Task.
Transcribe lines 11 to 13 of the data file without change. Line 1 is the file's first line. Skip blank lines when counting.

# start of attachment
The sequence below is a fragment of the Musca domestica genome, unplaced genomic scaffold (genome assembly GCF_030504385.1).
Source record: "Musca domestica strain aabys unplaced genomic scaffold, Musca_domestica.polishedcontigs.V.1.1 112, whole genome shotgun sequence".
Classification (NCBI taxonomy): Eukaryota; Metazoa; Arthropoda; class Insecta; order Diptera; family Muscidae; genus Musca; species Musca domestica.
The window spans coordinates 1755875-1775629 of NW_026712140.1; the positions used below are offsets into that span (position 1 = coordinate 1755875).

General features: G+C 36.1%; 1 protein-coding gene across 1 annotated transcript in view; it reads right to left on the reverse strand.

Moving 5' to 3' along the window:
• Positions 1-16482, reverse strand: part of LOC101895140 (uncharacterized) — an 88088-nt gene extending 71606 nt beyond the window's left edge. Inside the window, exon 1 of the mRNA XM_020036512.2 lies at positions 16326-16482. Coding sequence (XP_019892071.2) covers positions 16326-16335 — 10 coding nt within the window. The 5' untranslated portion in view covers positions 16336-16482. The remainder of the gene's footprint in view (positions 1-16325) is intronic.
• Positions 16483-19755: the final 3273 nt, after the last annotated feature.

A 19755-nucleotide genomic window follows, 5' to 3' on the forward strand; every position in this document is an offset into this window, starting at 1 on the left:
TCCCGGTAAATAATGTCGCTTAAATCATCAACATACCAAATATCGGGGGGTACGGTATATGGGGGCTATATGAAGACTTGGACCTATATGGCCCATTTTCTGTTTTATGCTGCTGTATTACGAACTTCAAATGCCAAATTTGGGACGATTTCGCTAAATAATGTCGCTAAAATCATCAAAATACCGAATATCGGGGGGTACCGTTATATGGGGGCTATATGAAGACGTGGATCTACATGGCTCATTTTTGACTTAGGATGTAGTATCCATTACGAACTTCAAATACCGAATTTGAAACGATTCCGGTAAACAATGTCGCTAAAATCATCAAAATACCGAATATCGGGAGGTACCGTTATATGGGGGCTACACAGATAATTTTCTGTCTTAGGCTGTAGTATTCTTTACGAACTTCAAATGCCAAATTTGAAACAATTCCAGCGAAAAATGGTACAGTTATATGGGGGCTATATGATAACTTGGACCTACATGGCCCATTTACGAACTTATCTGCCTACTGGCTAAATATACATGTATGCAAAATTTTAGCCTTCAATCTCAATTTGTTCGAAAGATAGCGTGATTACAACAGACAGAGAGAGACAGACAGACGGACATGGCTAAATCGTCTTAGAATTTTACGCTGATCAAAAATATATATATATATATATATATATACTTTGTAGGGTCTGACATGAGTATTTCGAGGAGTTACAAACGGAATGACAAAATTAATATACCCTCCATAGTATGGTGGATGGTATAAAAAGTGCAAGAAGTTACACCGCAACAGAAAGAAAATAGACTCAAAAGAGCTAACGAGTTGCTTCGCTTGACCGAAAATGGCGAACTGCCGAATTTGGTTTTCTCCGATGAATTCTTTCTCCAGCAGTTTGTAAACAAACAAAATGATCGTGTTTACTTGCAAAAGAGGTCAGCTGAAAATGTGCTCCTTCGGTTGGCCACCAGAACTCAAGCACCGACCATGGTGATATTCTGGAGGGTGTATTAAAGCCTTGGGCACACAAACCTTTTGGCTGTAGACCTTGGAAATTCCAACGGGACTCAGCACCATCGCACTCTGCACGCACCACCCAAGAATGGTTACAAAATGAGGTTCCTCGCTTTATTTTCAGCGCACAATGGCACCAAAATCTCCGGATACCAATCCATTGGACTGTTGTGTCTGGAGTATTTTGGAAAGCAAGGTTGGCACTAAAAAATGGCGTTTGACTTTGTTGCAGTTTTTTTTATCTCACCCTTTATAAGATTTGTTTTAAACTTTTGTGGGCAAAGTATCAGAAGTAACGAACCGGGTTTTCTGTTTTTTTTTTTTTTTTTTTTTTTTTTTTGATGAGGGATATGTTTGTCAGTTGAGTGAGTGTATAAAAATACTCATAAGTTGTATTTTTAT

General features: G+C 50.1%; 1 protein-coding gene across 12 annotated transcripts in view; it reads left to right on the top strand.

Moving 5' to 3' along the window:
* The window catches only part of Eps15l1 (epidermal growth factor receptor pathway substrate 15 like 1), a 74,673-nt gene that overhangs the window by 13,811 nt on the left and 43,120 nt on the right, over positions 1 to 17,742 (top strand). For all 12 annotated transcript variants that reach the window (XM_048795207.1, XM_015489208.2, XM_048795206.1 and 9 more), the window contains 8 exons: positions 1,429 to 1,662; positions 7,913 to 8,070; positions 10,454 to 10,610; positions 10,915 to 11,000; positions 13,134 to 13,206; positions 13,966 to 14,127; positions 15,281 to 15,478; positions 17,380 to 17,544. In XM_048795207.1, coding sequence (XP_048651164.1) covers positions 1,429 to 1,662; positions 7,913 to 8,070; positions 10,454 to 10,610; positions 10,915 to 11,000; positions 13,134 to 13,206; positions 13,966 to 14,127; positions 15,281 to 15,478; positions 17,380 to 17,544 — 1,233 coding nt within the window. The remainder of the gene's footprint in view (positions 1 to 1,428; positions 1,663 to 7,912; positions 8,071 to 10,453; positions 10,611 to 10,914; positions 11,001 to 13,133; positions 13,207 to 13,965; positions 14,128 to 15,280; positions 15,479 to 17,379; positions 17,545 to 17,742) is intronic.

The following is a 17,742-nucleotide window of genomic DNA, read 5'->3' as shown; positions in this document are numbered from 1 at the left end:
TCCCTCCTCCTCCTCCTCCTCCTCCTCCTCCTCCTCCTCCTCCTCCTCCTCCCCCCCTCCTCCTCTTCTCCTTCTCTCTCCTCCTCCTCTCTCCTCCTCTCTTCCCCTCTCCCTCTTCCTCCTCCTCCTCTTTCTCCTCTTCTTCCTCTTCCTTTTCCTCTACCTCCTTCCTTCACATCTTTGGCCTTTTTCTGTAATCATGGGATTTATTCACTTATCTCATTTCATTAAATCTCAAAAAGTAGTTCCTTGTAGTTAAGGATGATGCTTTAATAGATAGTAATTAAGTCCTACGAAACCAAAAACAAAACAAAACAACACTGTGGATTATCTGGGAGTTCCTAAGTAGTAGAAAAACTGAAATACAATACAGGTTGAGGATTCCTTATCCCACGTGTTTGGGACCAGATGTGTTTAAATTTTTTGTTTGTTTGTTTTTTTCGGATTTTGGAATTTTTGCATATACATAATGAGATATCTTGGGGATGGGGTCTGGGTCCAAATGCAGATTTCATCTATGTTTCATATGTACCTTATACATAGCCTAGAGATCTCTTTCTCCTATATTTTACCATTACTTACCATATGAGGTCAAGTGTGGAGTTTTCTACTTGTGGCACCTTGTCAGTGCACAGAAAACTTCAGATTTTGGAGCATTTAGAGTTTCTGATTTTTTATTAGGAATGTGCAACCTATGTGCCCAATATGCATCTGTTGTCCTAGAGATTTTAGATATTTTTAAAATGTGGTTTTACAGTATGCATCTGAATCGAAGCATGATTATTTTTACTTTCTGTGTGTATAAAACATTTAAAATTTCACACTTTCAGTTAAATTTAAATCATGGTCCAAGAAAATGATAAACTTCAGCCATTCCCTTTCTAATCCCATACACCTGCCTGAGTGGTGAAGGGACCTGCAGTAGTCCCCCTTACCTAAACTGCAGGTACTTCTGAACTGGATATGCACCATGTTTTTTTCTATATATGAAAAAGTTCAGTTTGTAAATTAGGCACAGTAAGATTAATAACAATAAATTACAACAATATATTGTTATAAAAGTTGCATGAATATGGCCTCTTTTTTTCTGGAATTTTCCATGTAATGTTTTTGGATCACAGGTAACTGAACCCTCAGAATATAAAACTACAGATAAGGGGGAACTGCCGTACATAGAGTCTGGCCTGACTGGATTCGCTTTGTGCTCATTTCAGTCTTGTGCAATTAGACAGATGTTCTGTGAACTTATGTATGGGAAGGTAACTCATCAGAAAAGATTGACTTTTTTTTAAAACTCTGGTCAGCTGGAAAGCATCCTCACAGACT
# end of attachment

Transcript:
General features: G+C 50.1%; 1 protein-coding gene across 12 annotated transcripts in view; it reads left to right on the top strand.

Moving 5' to 3' along the window:
* The window catches only part of Eps15l1 (epidermal growth factor receptor pathway substrate 15 like 1), a 74,673-nt gene that overhangs the window by 13,811 nt on the left and 43,120 nt on the right, over positions 1 to 17,742 (top strand). For all 12 annotated transcript variants that reach the window (XM_048795207.1, XM_015489208.2, XM_048795206.1 and 9 more), the window contains 8 exons: positions 1,429 to 1,662; positions 7,913 to 8,070; positions 10,454 to 10,610; positions 10,915 to 11,000; positions 13,134 to 13,206; positions 13,966 to 14,127; positions 15,281 to 15,478; positions 17,380 to 17,544. In XM_048795207.1, coding sequence (XP_048651164.1) covers positions 1,429 to 1,662; positions 7,913 to 8,070; positions 10,454 to 10,610; positions 10,915 to 11,000; positions 13,134 to 13,206; positions 13,966 to 14,127; positions 15,281 to 15,478; positions 17,380 to 17,544 — 1,233 coding nt within the window. The remainder of the gene's footprint in view (positions 1 to 1,428; positions 1,663 to 7,912; positions 8,071 to 10,453; positions 10,611 to 10,914; positions 11,001 to 13,133; positions 13,207 to 13,965; positions 14,128 to 15,280; positions 15,479 to 17,379; positions 17,545 to 17,742) is intronic.